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Oude Werf – the Oldest Inn in SA

Oude Werf – the Oldest Inn in SA

Looking for somewhere to celebrate Heritage Day? Oude Werf, a boutique hotel in the picturesque Cape Wineland’s capital, Stellenbosch is just the ticket…

If ever there was a shining example of sensitive development that stays true to heritage then Oude Werf Hotel, is it. South Africa’s oldest continuously running inn sits unpretentiously in Stellenbosch’s Church Street. But once inside the excavations and the walls, with their exposed sections of old wallpaper and stonework, tell stories of the history of the place.

The inn as portrayed by Leighton in 1889

Fiona McIntosh delved a little into the past incarnations of Oude Werf, a Stellenbosch landmark…

  • Oude Werf is built on the site of the first church in South Africa, a Dutch Reformed church, commissioned by Governor Simon van der Stel in 1687. The original church was a humble rectangular building described by German astronomer and early Cape chronicler, Peter Kolb as “a barn more than a church”. It measured just “22 x 40 Rhenish feet” and was built of wood, clay and stone, with a high-pitched thatched roof topped by a small bell tower.
  • The church was razed to the ground in a fire in 1710, for which the Landdrost was blamed and demoted. During a strong wind, he told a slave to fetch an ember to light his pipe. As the slave hurried back, the wind whipped a spark onto a thatched roof and much of the town was razed in the ensuing inferno.
  • Though attempts were made to rebuild the church, little came of it. Over the next 70 years the vacant plot earned its popular name ‘d Ouwe Werf’ (literally, the ‘old churchyard’)
  • In 1783, on now-deconsecrated ground, JB Hoffman is credited with the building of an “elegant Cape Dutch gabled residence”. By 1802, according to the accounts of one author, it offered “amiable lodgings for three Rix Dollars a day”, which he felt excessive, nonetheless admitting that its “tables groaned under the daily ration of fruit”.
  • In Gleanings in Africa, published anonymously in 1805, the author (who according to the editor’s preface was a British officer stationed at the Cape) states of the inn: “This house being crowded, during the summer season, with visitors from the Cape, may with propriety be called the fashionable resort … Here may be procured the finest fruits in the colony; our table groaned under a load of excellent peaches, apricots, and grapes… [and] we were well provided with excellent Roman fish.”  “I could be contented to pass the remainder of my days there.”
  • The essential Cape Dutch appearance persisted despite improvements during C19, with the last picture of the inn, drawn by Leighton in 1889, still showing familiar thatched, gabled building with its ‘voorstoep’ and arched side entrance. By the end of the century the inn, like the early church, was reduced by fire “to dust and ashes”.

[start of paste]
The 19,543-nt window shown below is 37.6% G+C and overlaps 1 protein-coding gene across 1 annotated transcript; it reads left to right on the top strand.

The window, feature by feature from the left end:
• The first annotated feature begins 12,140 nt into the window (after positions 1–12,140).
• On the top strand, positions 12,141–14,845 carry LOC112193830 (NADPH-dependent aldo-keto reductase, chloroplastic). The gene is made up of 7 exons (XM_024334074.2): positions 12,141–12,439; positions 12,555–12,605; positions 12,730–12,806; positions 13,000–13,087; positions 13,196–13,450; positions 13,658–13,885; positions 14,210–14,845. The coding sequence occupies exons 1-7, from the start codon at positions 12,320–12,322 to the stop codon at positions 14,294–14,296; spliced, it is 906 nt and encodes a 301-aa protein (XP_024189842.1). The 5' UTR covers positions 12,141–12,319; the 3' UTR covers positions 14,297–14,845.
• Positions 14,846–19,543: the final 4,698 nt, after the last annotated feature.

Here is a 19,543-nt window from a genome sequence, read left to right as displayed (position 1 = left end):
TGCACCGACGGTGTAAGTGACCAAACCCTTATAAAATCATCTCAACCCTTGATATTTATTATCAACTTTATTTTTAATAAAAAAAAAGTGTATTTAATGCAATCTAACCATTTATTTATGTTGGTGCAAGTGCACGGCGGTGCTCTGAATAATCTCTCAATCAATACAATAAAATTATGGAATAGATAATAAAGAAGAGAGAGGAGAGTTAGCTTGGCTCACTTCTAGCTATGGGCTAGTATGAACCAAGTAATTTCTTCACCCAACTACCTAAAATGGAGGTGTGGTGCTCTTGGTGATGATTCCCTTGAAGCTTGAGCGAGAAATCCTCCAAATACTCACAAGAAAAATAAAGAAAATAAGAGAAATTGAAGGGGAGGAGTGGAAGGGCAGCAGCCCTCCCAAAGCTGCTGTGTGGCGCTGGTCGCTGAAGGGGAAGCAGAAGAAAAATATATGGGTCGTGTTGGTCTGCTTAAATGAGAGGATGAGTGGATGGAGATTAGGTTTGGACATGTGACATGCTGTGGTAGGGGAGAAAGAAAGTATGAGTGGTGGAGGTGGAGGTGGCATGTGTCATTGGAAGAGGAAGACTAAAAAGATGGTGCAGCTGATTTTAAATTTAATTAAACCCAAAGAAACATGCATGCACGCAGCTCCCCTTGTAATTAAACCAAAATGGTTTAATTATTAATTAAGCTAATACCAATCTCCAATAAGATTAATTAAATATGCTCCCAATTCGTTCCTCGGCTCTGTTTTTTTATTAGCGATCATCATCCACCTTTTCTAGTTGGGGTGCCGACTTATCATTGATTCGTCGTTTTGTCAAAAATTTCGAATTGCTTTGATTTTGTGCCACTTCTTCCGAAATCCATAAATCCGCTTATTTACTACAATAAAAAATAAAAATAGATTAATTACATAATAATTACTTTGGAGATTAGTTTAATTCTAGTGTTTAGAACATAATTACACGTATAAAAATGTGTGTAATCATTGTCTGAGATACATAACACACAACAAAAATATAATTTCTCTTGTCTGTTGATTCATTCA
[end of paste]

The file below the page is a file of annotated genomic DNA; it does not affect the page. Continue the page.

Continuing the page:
• In the 1800s a new two-storey inn, with a fashionable neo-Georgian façade was built on the same spot. Since then the property has changed names, changed facades and changed hands, but its soul and walls and foundations remain intact, with its transformation into the chic, modern boutique hotel that we see today being achieved while respecting the site’s rich heritage.
  • The interior design of Oude Werf is a clever mix of old and new. At the entrance is “A small wall of ‘Africana’ then and now” which includes pieces of blue and white crockery pieces that were unearthed on the property, incorporated into wire and shared garlands. Also displayed are trophy heads of kudu and gemsbok made from old wire, plastics shopping bags and other recycled materials by artist Magda van der Vloed.
  • Many of the older rooms, including Room 101 in the historic old manor house, perfectly illustrate the how the expectations of modern travellers have been achieved without compromising on the heritage. The bedroom still has its original beams, a big, traditional wooden bed and antique furniture, while old chandeliers in the ultra-luxurious bathroom juxtapose old-fashioned charm with modern amenities.
  • Stairs from the restaurant take you down to the excavations of 1982, which revealed stone works and timbers from the original church.
  • An interesting feature of the stylish open-plan restaurant is an ancient American Cyprus. Apparently there were originally two such trees in the walled courtyard. Gert Lubbe (owner for 21 years) wanted to put a gate into the low wall to allow guests of what was then ‘d Ouwe Werf Inn’ access to the parking area but permission was refused as the wall was part of the historical site. During a storm the tree fell through the wall and he got his wish.
  • If you stay at Oude Werf, be sure to chat to John Slingers, the guest relations officer who has worked there for 28 years. He’s a fundi on everything to do with Oude Werf and its colourful past.

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